16. An experimental study on advancement of damping performance of foundations in soft ground. Pt.1: Forced vibration tests of a foundation block constructed on improved soil medium

    International Nuclear Information System (INIS)

    Ishimaru, S.; Shimomura, Y.; Kawamura, M.; Ikeda, Y.; Hata, I.; Ishigaki, H.

    2005-01-01

    Purpose of this study is to enhance attenuation performance of structures that will be constructed in the soft ground area. We conducted material tests to obtain basic properties of the soil cement column. The forced vibration tests then were carried out to acquire dynamic feature of the reinforced concrete block constructed on improved soil mediums. Additional forced vibration tests for various conditions of trenches dug along the block were conducted to obtain fundamental features of damping effect of the side surfaces of the test block. According to results of the material testing, densities of the soil cement columns were 1.45-1.52 g/cm 3 and the unconfined compressive strengths were 2.4-4.2 times as large as the specified design strength (1 MPa). In comparison of resonance curves by experiments and simulation analysis, simulation analysis results estimated by the hybrid approach were in good agreement with experiment ones for both the X and Y-directions. From the results of the forced vibration test focusing on various condition of the trenches dug along the test block, it was indicated that response of tamping by the rammer decreased compared with that of treading. (authors)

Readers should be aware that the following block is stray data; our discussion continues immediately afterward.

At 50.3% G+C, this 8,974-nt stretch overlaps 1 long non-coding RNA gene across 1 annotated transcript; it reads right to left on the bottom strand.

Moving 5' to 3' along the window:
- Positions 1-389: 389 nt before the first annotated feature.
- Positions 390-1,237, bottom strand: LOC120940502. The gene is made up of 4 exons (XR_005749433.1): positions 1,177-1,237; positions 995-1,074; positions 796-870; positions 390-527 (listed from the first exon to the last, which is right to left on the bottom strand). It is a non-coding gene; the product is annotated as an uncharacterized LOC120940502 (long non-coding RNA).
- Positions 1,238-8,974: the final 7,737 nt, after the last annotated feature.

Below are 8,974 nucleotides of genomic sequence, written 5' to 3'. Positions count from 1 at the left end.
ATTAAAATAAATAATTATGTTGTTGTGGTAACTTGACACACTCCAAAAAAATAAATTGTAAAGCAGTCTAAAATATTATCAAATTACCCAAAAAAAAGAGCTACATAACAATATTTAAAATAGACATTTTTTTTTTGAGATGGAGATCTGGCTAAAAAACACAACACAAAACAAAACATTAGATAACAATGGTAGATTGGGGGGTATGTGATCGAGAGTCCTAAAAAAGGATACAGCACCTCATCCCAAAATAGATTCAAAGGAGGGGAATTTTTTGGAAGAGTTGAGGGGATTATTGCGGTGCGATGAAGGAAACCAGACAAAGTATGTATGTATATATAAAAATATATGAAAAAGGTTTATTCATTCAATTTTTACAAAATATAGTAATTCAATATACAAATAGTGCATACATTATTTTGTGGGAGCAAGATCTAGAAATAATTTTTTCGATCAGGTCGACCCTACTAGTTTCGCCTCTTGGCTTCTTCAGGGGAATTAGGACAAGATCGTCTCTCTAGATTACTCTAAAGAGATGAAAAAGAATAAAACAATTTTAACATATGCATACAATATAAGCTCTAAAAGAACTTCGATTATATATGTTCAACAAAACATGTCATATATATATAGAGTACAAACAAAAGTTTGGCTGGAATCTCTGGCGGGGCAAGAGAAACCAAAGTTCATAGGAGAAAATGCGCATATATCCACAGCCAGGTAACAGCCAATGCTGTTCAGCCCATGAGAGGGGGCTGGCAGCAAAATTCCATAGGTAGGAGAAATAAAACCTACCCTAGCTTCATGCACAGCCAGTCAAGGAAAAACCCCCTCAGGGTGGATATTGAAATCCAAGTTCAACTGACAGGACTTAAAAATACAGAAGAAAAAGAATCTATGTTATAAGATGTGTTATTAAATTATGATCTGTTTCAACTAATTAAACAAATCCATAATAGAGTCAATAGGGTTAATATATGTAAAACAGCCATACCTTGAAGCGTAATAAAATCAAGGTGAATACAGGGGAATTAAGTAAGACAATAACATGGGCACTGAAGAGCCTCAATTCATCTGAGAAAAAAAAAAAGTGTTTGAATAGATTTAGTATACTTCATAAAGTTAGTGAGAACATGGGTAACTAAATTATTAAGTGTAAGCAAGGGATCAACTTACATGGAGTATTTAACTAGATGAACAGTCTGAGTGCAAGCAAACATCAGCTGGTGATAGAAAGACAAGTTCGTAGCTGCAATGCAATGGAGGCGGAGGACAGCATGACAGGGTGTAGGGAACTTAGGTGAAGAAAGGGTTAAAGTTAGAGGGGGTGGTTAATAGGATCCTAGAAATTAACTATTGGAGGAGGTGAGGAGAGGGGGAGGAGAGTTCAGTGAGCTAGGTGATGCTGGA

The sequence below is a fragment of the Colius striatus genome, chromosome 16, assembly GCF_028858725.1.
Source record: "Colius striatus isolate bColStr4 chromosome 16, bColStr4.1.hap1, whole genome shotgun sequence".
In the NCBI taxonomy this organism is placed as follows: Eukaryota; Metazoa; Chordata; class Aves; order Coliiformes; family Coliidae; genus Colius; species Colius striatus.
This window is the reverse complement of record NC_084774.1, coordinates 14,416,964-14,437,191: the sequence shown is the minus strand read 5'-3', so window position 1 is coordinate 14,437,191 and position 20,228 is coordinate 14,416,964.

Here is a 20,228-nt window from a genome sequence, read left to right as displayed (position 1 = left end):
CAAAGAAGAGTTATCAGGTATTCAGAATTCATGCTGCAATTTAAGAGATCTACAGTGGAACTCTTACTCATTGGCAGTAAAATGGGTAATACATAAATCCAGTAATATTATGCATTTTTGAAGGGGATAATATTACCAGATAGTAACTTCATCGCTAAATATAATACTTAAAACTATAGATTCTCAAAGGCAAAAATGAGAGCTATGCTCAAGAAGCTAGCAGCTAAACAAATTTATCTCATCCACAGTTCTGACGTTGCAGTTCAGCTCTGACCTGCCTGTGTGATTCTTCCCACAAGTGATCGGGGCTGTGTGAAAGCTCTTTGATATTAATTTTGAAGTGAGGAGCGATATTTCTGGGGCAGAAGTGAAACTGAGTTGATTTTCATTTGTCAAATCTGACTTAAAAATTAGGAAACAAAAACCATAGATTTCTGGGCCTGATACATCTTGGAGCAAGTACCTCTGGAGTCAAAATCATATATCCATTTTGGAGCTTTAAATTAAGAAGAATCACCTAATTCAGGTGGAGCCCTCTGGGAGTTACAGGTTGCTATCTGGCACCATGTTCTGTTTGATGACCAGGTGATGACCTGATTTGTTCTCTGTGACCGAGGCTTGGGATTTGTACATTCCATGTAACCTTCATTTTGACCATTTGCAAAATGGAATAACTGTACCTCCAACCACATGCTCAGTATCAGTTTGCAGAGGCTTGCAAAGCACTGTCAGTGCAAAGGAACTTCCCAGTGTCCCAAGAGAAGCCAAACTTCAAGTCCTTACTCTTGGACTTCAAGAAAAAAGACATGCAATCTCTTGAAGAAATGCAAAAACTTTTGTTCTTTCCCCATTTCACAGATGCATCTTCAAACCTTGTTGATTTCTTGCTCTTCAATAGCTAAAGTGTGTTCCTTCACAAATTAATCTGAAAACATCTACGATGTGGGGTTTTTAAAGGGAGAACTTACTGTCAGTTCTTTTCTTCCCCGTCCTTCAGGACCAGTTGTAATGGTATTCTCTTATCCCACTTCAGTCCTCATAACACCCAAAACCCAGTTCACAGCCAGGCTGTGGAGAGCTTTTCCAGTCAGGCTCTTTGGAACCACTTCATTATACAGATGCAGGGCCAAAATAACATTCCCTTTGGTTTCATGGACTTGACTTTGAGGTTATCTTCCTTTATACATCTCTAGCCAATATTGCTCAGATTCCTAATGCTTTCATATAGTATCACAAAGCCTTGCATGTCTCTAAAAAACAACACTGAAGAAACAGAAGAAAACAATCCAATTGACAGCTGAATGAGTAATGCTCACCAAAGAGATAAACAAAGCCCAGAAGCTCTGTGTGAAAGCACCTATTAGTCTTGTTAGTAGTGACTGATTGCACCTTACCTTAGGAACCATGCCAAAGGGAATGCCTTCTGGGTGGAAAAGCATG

17. 14 CFR 33.43 - Vibration test.

    Science.gov (United States)

    2010-01-01

    ... 14 Aeronautics and Space 1 2010-01-01 2010-01-01 false Vibration test. 33.43 Section 33.43... STANDARDS: AIRCRAFT ENGINES Block Tests; Reciprocating Aircraft Engines § 33.43 Vibration test. (a) Each... configuration of the propeller type which is used for the endurance test, and using, for other engines, the same...

  18. 14 CFR 33.83 - Vibration test.

    Science.gov (United States)

    2010-01-01

    ... 14 Aeronautics and Space 1 2010-01-01 2010-01-01 false Vibration test. 33.83 Section 33.83... STANDARDS: AIRCRAFT ENGINES Block Tests; Turbine Aircraft Engines § 33.83 Vibration test. (a) Each engine... experience, analysis, and component test and shall address, as a minimum, blades, vanes, rotor discs, spacers...